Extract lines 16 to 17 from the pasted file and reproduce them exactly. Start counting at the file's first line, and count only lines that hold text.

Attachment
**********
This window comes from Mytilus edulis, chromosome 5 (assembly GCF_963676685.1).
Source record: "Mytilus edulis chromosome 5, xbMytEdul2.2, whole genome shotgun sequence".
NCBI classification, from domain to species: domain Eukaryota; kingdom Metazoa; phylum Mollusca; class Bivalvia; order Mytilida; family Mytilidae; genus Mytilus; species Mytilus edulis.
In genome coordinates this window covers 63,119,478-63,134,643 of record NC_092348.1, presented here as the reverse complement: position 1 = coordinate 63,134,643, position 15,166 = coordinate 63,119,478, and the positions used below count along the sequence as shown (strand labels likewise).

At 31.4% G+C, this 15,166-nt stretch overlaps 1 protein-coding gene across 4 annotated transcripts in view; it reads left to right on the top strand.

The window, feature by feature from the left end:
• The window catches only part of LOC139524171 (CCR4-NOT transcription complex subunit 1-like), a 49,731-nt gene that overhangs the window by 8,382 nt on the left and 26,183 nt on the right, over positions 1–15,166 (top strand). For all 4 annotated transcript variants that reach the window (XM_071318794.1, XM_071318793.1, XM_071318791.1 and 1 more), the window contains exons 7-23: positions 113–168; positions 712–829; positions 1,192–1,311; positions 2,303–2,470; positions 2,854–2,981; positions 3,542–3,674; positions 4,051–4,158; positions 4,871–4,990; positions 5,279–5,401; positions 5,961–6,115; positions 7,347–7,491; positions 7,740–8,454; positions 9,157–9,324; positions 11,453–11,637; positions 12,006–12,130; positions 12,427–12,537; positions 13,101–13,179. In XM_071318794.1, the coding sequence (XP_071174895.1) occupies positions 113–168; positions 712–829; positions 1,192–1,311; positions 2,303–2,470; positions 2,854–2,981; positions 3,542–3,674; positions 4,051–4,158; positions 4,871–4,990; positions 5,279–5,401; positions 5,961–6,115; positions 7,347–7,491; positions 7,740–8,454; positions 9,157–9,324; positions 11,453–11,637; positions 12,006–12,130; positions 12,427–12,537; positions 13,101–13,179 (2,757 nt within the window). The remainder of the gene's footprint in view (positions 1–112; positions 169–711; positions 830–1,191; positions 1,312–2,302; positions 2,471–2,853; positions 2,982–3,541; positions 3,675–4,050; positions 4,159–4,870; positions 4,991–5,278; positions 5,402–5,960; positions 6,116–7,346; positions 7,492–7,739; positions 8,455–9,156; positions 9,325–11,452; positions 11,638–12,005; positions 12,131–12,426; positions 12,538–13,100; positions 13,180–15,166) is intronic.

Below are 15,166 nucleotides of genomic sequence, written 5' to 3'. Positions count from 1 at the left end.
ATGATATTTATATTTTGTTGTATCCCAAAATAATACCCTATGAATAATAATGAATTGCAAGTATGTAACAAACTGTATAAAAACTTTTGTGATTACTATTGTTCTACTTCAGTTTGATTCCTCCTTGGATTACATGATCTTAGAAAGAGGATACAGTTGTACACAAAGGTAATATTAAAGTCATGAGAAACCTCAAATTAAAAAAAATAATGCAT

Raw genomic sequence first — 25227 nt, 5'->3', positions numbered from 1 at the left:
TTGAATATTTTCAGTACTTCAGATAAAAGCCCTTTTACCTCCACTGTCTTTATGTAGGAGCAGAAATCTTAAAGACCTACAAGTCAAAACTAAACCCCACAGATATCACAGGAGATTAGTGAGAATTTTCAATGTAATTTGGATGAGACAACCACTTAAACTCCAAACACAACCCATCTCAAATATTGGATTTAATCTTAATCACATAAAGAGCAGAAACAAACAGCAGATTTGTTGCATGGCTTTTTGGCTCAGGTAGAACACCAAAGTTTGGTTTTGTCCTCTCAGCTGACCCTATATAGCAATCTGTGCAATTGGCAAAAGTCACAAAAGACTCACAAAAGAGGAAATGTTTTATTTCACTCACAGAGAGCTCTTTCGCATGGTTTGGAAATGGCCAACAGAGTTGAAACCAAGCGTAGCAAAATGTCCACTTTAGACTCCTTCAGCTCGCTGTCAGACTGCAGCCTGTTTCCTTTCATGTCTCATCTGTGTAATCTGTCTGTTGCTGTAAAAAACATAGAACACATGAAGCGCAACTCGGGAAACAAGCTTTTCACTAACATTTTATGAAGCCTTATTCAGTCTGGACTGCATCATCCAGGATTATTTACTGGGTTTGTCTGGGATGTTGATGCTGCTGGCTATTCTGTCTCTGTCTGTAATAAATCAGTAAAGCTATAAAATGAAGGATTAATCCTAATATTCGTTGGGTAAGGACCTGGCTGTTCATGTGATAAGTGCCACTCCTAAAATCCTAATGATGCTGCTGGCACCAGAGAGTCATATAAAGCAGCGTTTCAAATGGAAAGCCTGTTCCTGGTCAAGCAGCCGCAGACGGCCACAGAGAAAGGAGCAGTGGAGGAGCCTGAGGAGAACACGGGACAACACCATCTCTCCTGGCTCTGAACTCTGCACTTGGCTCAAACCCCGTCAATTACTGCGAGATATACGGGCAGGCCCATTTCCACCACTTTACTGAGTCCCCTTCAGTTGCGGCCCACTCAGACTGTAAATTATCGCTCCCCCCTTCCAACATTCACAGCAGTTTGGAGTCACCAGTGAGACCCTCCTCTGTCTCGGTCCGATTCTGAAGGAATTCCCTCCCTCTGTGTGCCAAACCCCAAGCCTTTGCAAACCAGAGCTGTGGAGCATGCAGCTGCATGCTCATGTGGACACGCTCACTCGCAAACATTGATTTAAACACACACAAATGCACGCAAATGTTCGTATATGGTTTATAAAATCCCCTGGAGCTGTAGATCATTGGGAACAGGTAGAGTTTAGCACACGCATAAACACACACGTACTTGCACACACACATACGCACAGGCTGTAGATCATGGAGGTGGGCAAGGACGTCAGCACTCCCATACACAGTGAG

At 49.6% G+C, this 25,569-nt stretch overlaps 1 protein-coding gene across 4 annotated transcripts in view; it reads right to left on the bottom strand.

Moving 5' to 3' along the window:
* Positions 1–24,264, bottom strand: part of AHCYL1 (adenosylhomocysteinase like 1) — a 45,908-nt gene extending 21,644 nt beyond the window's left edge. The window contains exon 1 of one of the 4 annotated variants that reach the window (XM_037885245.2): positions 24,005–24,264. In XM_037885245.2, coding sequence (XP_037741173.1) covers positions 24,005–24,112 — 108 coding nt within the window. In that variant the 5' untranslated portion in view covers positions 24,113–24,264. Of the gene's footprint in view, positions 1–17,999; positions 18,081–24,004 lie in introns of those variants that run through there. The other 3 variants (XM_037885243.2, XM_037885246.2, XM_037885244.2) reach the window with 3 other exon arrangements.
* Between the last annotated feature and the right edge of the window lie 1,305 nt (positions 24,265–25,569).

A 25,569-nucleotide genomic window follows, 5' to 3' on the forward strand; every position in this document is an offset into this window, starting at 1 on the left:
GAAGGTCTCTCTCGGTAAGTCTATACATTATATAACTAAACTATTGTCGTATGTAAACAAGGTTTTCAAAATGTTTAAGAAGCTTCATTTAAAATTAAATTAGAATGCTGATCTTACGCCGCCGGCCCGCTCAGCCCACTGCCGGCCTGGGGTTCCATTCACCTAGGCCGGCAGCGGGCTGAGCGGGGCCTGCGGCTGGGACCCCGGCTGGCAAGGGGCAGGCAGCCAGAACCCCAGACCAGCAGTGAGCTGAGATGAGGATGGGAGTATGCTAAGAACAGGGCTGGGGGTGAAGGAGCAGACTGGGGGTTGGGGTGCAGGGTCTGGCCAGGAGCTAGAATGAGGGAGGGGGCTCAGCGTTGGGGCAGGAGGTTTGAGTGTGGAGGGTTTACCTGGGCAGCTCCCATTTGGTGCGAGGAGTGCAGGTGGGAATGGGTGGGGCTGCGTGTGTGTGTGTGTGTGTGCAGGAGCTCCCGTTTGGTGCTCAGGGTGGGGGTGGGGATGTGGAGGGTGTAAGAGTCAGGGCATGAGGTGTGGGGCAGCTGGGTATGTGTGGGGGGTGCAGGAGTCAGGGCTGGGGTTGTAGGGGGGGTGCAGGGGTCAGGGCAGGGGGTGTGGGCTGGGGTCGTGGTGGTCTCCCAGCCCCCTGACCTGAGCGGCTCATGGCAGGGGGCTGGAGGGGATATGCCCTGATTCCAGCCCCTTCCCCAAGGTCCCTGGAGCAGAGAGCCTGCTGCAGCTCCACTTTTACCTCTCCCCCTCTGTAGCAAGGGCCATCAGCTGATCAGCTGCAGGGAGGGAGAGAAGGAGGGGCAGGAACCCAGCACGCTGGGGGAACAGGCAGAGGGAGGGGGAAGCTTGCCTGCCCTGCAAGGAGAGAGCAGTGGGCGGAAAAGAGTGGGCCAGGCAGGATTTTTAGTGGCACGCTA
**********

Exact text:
A 25,569-nucleotide genomic window follows, 5' to 3' on the forward strand; every position in this document is an offset into this window, starting at 1 on the left:
GAAGGTCTCTCTCGGTAAGTCTATACATTATATAACTAAACTATTGTCGTATGTAAACAAGGTTTTCAAAATGTTTAAGAAGCTTCATTTAAAATTAAATTAGAATGCTGATCTTACGCCGCCGGCCCGCTCAGCCCACTGCCGGCCTGGGGTTCCATTCACCTAGGCCGGCAGCGGGCTGAGCGGGGCCTGCGGCTGGGACCCCGGCTGGCAAGGGGCAGGCAGCCAGAACCCCAGACCAGCAGTGAGCTGAGATGAGGATGGGAGTATGCTAAGAACAGGGCTGGGGGTGAAGGAGCAGACTGGGGGTTGGGGTGCAGGGTCTGGCCAGGAGCTAGAATGAGGGAGGGGGCTCAGCGTTGGGGCAGGAGGTTTGAGTGTGGAGGGTTTACCTGGGCAGCTCCCATTTGGTGCGAGGAGTGCAGGTGGGAATGGGTGGGGCTGCGTGTGTGTGTGTGTGTGTGCAGGAGCTCCCGTTTGGTGCTCAGGGTGGGGGTGGGGATGTGGAGGGTGTAAGAGTCAGGGCATGAGGTGTGGGGCAGCTGGGTATGTGTGGGGGGTGCAGGAGTCAGGGCTGGGGTTGTAGGGGGGGTGCAGGGGTCAGGGCAGGGGGTGTGGGCTGGGGTCGTGGTGGTCTCCCAGCCCCCTGACCTGAGCGGCTCATGGCAGGGGGCTGGAGGGGATATGCCCTGATTCCAGCCCCTTCCCCAAGGTCCCTGGAGCAGAGAGCCTGCTGCAGCTCCACTTTTACCTCTCCCCCTCTGTAGCAAGGGCCATCAGCTGATCAGCTGCAGGGAGGGAGAGAAGGAGGGGCAGGAACCCAGCACGCTGGGGGAACAGGCAGAGGGAGGGGGAAGCTTGCCTGCCCTGCAAGGAGAGAGCAGTGGGCGGAAAAGAGTGGGCCAGGCAGGATTTTTAGTGGCACGCTA